United States Court of Appeals, District of Columbia Circuit
November 6, 2018
from the United States District Court for the District of
Columbia (No. 1:87-cv-03349)
H. Lesar argued the cause and filed the briefs for
Brinton Lucas, Counsel, U.S. Department of Justice, argued
the cause for appellees. With him on the brief were Jessie K.
Liu, U.S. Attorney, and R. Craig Lawrence and Fred E. Haynes,
Assistant U.S. Attorneys.
Before: Henderson, Griffith, and Wilkins, Circuit Judges.
GRIFFITH, CIRCUIT JUDGE:
1985, Carl Oglesby filed Freedom of Information Act requests
seeking documents about the government's relationship
with Reinhard Gehlen, a former Nazi general. Believing the
relevant agencies had failed to comply with their disclosure
obligations under the statute, Oglesby filed this lawsuit.
More than thirty years of litigation later, we consider his
case for the fourth time. When the court last did so in 2015,
we affirmed the district court's grant of summary
judgment against Oglesby, but remanded the case so that the
district court could consider, in the first instance, issues
related to a batch of documents the government released
during the appeal. The district court has now done so,
concluding that the government adequately searched for
documents and justified its redactions. We agree, and affirm.
court has previously recounted the facts of this case in
detail. See DiBacco v. U.S. Army, 795 F.3d 178,
184-88 (D.C. Cir. 2015); Oglesby v. U.S. Dep't of
Army, 79 F.3d 1172, 1175-76 (D.C. Cir. 1996);
Oglesby v. U.S. Dep't of Army, 920 F.2d 57,
60-61 (D.C. Cir. 1990). In brief, Reinhard Gehlen was a
senior Nazi intelligence official in Eastern Europe during
World War II. DiBacco, 795 F.3d at 184. Following
the Nazis' defeat, Gehlen was recruited by the United
States to operate a European spy network known as the Gehlen
Organization. Id. The Gehlen Organization was
eventually absorbed by West Germany's intelligence
service, which Gehlen led until he retired in 1968.
Oglesby was a journalist interested in the relationship
between Gehlen and the United States, and in 1985 he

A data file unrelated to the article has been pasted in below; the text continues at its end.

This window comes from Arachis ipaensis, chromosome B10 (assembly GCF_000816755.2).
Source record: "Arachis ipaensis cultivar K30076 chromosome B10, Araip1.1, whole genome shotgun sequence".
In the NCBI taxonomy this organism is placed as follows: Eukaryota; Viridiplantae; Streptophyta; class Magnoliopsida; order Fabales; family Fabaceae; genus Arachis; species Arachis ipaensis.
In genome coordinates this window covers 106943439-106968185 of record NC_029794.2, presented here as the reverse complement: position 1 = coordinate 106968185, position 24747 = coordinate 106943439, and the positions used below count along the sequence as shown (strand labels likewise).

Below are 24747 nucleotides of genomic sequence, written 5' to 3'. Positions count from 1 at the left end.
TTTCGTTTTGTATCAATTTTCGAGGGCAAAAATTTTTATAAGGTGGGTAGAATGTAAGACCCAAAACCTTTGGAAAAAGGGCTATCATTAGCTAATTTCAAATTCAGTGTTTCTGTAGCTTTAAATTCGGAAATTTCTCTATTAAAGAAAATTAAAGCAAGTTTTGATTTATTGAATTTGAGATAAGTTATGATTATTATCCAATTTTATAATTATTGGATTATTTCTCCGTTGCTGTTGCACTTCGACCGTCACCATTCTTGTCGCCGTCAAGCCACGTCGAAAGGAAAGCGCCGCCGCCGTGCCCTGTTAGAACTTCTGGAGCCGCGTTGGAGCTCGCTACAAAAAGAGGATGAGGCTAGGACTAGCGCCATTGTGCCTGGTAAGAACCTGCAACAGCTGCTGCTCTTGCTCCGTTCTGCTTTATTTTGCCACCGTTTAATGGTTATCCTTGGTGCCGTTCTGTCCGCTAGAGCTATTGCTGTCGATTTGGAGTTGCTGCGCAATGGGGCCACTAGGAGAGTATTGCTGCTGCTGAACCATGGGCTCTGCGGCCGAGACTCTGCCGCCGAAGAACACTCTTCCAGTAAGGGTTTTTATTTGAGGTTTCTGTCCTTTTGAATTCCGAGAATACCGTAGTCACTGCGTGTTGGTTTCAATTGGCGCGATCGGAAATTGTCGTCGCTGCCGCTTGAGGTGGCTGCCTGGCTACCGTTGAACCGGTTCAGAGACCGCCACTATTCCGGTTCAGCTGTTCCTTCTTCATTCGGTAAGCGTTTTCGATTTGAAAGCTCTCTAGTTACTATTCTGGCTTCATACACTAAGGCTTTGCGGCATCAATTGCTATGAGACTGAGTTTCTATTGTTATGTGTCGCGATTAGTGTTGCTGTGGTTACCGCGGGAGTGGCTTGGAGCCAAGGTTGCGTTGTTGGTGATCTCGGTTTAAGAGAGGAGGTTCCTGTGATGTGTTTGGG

submitted requests under the Freedom of Information Act
(FOIA), 5 U.S.C. § 552, to six government agencies.
DiBacco, 795 F.3d at 185. The requests sought
numerous records relating to Gehlen's involvement with
the U.S. Army and the Office of Strategic Services, a
predecessor to the Central Intelligence Agency (CIA).
Id. Dissatisfied with the government's initial
productions, Oglesby filed this FOIA suit in 1987.
Id. As a result, the government released thousands
of documents to Oglesby over the next two decades.
Id. at 187. His dogged pursuit of records (aided by
intervening congressional action) led the CIA to admit for
the first time its relationship with Gehlen and his spies.
Id. at 186.
passed away in September 2011. Id. at 187. His
daughter, Aron DiBacco, and his domestic partner, Barbara
Webster (collectively, "DiBacco"), were substituted
as plaintiffs at their request. Id. Soon afterward,
DiBacco and the remaining defendants-the CIA, Department of
the Army, and National Security Agency (NSA)-filed
cross-motions for summary judgment. Id. The district
court granted the defendants' motion and denied
DiBacco's. Id. DiBacco appealed, and we
affirmed. Id. at 200.
would have been the end of the matter, except that while the
appeal was pending, the Army disclosed a new batch of 2,863
pages of records that were responsive to Oglesby's
initial FOIA requests (the "Remand Records").
Id. at 190. All but eleven of the nearly three
thousand pages were produced in full. Id.;
DiBacco v. U.S. Dep't of the Army, 234 F.Supp.3d
255, 265 (D.D.C. 2017). We remanded the case to the district
court "to allow the parties to create a record and the
district court to decide in the first instance the narrow
question of whether those withholdings" made under FOIA
Exemptions 1 and 3 on the eleven partially redacted pages
"were permissible." DiBacco, 795 F.3d at
194; id. at 200 ("Our remand is limited to
issues arising from the Army's release to DiBacco during
the appeal of responsive but redacted Army documents that had
been held by the National Archives."). The Army later
released one of the eleven pages in full, leaving in
controversy only ten pages with limited redactions.
DiBacco, 234 F.Supp.3d at 265.
parties subsequently filed renewed cross-motions for summary
judgment. DiBacco argued that the Army had not conducted an
adequate search for responsive records and that the
redactions to the newly produced records were improper. The
district court rejected those contentions, concluding that
nothing about the most recent production of documents called
into question the adequacy of the Army's search, which we
had already approved, and that the minimal redactions were
justified. Id. at 266-79. DiBacco timely appealed.
district court had jurisdiction over this FOIA action under
28 U.S.C. § 1331 and 5 U.S.C. § 552(a)(4)(B). We
have jurisdiction under 28 U.S.C. § 1291, and we review
de novo the adequacy of the search and the ...